USU UWLP Provides Update on Utah Childcare
Five years ago, the Utah State University Utah Women & Leadership Project (UWLP) published research on childcare in Utah. Since then, market failures and economic impacts from COVID-19 have contributed to crisis levels for childcare in the U.S. and Utah, heightening the challenges for working parents.
This week, the UWLP produced a research update to the 2018 report, which focuses on childcare needs, childcare accessibility, challenges faced by childcare providers, emerging childcare policy changes, and what Utahns can do to help improve the childcare landscape in the state.
In addition, the Salt Lake Tribune recently published an article “‘Shocking’: New report raises alarms about Utah child care access,” with information from the report “Mapping Care for Kids,” by Voices for Utah Children, a statewide policy advocacy organization that speaks out on behalf of children.
“The reports are independent of each other, yet both address problems concerning the care of Utah’s children,” said Susan Madsen, founding director of the UWLP. “The more advocates we have working to find solutions that help working parents and their children, the better. Our children are our future.”
The updated UWLP research addresses the challenges and provides information about the childcare landscape and what Utahns can do.
Childcare needs: Utah has the highest percentage of children of any state population – about 30%, and an estimated 64.1% of Utah families have their available parents working. According to the 2021 Voices for Utah Children report, seven of Utah’s 29 counties have 70% or more families with children under 18 with their available parents in the workforce: Grand (85.4%), Kane (77.6%), Wayne (74.9%), Summit (74.3%), San Juan and Weber (both 72.4%), and Carbon (70%).
Childcare accessibility: Affordability and availability are key factors in the accessibility of childcare. The U.S. Department of Health and Human Services affordability standard states that childcare should cost no more than 7% of a family’s income, yet Utah’s average cost for infant care for one child is double that at 14%. And since many Utahns have more than one child, that number increases substantially. Furthermore, Utah is one of 33 states where infant care costs more than in-state tuition for a four-year public college.
Regarding availability, the gap continues between the number of children potentially needing childcare in Utah and the number of slots available. In one analysis, an estimated 77% of Utahns live in a childcare desert—defined as “any census tract with more than 50 children under age five where there are either no childcare providers or so few options that there are more than three times as many children as licensed childcare slots.”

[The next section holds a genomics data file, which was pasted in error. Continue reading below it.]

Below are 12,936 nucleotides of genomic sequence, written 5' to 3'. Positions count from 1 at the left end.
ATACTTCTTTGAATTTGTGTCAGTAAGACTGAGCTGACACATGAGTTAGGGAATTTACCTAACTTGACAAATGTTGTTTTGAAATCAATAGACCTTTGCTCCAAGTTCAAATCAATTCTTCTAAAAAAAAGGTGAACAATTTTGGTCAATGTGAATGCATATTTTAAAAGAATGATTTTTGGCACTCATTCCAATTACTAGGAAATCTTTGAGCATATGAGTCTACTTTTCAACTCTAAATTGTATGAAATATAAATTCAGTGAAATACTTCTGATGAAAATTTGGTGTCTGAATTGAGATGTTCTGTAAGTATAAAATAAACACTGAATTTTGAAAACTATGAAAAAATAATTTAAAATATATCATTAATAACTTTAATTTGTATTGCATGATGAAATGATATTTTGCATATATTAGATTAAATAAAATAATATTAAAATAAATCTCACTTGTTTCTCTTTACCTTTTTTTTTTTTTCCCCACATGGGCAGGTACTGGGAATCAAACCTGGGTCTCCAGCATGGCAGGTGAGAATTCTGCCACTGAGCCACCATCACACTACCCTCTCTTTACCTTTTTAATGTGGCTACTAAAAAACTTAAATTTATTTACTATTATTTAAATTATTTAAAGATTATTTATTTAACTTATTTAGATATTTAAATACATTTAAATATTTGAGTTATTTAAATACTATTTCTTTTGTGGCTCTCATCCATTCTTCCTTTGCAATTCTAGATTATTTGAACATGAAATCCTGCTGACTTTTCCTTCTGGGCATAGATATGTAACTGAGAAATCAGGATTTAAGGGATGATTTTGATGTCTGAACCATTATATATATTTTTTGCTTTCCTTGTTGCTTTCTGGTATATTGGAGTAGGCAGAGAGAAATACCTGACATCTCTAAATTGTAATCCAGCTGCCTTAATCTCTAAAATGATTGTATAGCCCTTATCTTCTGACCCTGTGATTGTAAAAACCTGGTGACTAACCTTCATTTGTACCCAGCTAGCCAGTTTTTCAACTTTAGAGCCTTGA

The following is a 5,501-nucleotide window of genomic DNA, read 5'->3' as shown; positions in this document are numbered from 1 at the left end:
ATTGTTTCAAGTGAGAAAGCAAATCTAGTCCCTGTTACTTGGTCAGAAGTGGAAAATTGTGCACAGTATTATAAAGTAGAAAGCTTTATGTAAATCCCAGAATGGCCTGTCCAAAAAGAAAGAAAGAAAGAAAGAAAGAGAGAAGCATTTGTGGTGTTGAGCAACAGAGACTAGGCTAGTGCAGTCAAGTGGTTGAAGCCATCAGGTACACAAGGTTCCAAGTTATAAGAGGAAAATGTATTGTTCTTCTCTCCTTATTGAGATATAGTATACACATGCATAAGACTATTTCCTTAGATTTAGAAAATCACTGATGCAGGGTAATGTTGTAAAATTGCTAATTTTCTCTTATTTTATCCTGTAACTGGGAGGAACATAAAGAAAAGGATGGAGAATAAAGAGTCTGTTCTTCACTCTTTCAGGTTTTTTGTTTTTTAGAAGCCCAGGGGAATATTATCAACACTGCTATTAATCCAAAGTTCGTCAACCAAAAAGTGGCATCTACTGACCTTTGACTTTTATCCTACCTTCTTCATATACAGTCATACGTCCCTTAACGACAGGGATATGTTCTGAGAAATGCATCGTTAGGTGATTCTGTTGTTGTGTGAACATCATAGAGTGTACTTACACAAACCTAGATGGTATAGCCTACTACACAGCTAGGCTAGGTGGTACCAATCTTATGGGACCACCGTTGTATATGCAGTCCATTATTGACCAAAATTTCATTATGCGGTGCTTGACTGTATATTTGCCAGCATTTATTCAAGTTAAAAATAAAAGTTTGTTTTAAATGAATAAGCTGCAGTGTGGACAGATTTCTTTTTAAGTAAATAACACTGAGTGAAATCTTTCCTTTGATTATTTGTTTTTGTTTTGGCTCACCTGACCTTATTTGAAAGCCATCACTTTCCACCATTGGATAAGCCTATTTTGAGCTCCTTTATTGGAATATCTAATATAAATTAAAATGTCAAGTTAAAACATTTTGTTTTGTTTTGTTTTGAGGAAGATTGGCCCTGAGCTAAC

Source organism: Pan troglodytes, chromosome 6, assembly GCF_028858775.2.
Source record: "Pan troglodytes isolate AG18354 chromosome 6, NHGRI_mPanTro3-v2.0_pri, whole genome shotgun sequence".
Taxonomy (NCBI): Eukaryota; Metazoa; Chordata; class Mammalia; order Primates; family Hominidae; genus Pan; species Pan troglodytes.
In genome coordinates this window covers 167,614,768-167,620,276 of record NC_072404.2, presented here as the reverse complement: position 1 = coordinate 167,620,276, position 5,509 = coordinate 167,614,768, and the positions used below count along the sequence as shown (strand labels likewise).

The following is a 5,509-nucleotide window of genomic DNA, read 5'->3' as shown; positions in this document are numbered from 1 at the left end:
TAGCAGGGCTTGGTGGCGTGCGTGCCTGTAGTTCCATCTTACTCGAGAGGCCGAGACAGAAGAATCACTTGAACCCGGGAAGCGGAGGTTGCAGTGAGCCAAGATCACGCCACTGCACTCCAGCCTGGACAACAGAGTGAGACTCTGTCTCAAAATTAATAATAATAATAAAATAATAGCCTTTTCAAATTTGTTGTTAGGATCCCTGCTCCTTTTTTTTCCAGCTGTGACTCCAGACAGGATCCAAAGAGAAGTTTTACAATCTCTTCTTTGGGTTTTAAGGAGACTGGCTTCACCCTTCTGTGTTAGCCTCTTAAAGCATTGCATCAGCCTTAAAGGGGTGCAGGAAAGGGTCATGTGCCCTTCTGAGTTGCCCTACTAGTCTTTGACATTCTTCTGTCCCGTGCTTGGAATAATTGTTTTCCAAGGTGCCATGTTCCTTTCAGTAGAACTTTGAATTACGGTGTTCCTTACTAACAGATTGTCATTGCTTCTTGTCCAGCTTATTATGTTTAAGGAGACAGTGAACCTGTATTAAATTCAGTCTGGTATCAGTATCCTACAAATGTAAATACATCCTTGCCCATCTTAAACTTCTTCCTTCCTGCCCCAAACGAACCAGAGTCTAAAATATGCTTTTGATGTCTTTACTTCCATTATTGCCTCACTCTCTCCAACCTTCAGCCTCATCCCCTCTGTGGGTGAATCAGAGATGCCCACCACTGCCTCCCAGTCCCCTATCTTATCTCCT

Challenges faced by childcare providers: Childcare workers and providers were significantly affected during the COVID-19 pandemic (e.g., increased operating costs, loss of employees and participants due to health/safety concerns). Government aid assisted them, helping many childcare businesses stay open. However, it is predicted that by June 2024, Utah will deplete approximately $573 million of COVID-era support that has helped keep the childcare sector afloat. This “funding cliff” may result in childcare program closures, higher costs of childcare for families, and a dramatic workforce turnover because of lowered wages in the childcare sector.
Emerging childcare policy changes: Several recent policy changes will help positively impact childcare in Utah. Utah is increasing funding for full-day kindergarten. This will allow families to send their children to a full day of school, opening opportunities for parents to increase work hours, find new work, and decrease the cost of childcare for many families throughout the state. Another bill signed into law will give greater access to childcare for parents who are government employees by allowing spaces in government buildings to be used as affordable childcare centers. And as of January 2024, Utah will be the 13th state to have its own childcare tax credit.
What Utahns can do: The report suggests several possible solutions. During the 2024 legislative session, legislators can sponsor and vote for bills that support families and make high-quality, affordable childcare a priority. Informal childcare can be increased by developing government compensation or tax credits for family members who provide childcare. Employers can offer affordable childcare at work, help subsidize childcare, provide paternity and maternity leave, and consider a four-day workweek or other flexible work schedules. Finally, it is imperative to recognize the essential work of all caregivers, both paid and unpaid, and their impact on Utah’s economy. Individuals should also prioritize childcare needs when voting for local and state representatives.
“Utah is known for valuing family and industry,” said Robyn C. Blackburn, UWLP research fellow and a report author. “Utah ranks first in the nation for our state’s economy and second for overall child well-being. Along with these strengths, however, we absolutely need to consider how to improve Utah’s rankings related to childcare. Developing an infrastructure to support Utahns with caregiving responsibilities has been neglected. Addressing childcare deficiencies will strengthen women and families in Utah and help ensure that our economy continues to thrive.”
An additional report author is Emily S. Darowski, UWLP research fellow.